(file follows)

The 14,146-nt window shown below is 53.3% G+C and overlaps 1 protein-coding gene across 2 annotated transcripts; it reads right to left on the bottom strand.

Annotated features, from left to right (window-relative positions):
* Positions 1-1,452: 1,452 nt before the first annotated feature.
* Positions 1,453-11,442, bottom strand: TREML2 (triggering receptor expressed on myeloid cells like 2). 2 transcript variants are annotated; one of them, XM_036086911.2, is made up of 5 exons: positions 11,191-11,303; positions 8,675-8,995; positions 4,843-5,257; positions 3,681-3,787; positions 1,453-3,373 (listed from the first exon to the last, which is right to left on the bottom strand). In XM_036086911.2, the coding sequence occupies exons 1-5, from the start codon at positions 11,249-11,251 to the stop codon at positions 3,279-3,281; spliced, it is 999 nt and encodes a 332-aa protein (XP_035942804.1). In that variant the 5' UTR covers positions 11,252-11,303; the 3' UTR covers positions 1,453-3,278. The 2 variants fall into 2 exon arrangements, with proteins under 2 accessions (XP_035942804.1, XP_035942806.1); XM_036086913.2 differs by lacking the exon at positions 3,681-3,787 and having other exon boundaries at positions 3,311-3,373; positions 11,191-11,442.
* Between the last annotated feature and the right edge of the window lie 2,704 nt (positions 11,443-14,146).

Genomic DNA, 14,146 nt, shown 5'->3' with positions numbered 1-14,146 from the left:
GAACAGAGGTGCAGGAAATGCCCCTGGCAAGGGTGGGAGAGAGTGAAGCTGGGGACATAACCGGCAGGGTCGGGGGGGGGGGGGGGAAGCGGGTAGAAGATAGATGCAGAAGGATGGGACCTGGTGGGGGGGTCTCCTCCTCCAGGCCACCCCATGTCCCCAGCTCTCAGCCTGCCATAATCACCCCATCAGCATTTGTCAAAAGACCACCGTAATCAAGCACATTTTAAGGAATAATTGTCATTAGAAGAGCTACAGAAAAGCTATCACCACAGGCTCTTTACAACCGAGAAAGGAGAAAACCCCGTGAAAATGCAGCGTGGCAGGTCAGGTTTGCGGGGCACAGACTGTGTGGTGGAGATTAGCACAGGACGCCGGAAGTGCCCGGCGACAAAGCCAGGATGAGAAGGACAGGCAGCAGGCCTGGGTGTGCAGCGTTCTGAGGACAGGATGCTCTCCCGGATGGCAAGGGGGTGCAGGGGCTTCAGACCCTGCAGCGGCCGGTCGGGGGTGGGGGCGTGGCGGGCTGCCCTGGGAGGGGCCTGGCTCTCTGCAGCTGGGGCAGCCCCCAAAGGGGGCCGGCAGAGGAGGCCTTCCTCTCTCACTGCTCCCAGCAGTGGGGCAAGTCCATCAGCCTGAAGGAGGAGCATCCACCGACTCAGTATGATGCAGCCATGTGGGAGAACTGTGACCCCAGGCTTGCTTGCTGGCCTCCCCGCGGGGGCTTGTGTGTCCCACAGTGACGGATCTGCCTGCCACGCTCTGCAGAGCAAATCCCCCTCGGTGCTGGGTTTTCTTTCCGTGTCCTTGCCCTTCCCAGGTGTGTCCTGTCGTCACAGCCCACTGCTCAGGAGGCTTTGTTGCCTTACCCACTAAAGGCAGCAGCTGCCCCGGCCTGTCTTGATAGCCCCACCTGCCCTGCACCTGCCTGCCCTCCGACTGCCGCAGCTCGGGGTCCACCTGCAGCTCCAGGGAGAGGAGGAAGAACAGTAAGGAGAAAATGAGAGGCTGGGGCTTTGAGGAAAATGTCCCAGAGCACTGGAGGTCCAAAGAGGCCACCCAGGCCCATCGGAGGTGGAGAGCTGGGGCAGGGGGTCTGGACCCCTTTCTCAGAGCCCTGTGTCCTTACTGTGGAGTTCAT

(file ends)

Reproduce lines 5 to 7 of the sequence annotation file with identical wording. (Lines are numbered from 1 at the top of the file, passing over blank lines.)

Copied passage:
* Between the last annotated feature and the right edge of the window lie 2,704 nt (positions 11,443-14,146).

Genomic DNA, 14,146 nt, shown 5'->3' with positions numbered 1-14,146 from the left:
GAACAGAGGTGCAGGAAATGCCCCTGGCAAGGGTGGGAGAGAGTGAAGCTGGGGACATAACCGGCAGGGTCGGGGGGGGGGGGGGGAAGCGGGTAGAAGATAGATGCAGAAGGATGGGACCTGGTGGGGGGGTCTCCTCCTCCAGGCCACCCCATGTCCCCAGCTCTCAGCCTGCCATAATCACCCCATCAGCATTTGTCAAAAGACCACCGTAATCAAGCACATTTTAAGGAATAATTGTCATTAGAAGAGCTACAGAAAAGCTATCACCACAGGCTCTTTACAACCGAGAAAGGAGAAAACCCCGTGAAAATGCAGCGTGGCAGGTCAGGTTTGCGGGGCACAGACTGTGTGGTGGAGATTAGCACAGGACGCCGGAAGTGCCCGGCGACAAAGCCAGGATGAGAAGGACAGGCAGCAGGCCTGGGTGTGCAGCGTTCTGAGGACAGGATGCTCTCCCGGATGGCAAGGGGGTGCAGGGGCTTCAGACCCTGCAGCGGCCGGTCGGGGGTGGGGGCGTGGCGGGCTGCCCTGGGAGGGGCCTGGCTCTCTGCAGCTGGGGCAGCCCCCAAAGGGGGCCGGCAGAGGAGGCCTTCCTCTCTCACTGCTCCCAGCAGTGGGGCAAGTCCATCAGCCTGAAGGAGGAGCATCCACCGACTCAGTATGATGCAGCCATGTGGGAGAACTGTGACCCCAGGCTTGCTTGCTGGCCTCCCCGCGGGGGCTTGTGTGTCCCACAGTGACGGATCTGCCTGCCACGCTCTGCAGAGCAAATCCCCCTCGGTGCTGGGTTTTCTTTCCGTGTCCTTGCCCTTCCCAGGTGTGTCCTGTCGTCACAGCCCACTGCTCAGGAGGCTTTGTTGCCTTACCCACTAAAGGCAGCAGCTGCCCCGGCCTGTCTTGATAGCCCCACCTGCCCTGCACCTGCCTGCCCTCCGACTGCCGCAGCTCGGGGTCCACCTGCAGCTCCAGGGAGAGGAGGAAGAACAGTAAGGAGAAAATGAGAGGCTGGGGCTTTGAGGAAAATGTCCCAGAGCACTGGAGGTCCAAAGAGGCCACCCAGGCCCATCGGAGGTGGAGAGCTGGGGCAGGGGGTCTGGACCCCTTTCTCAGAGCCCTGTGTCCTTACTGTGGAGTTCAT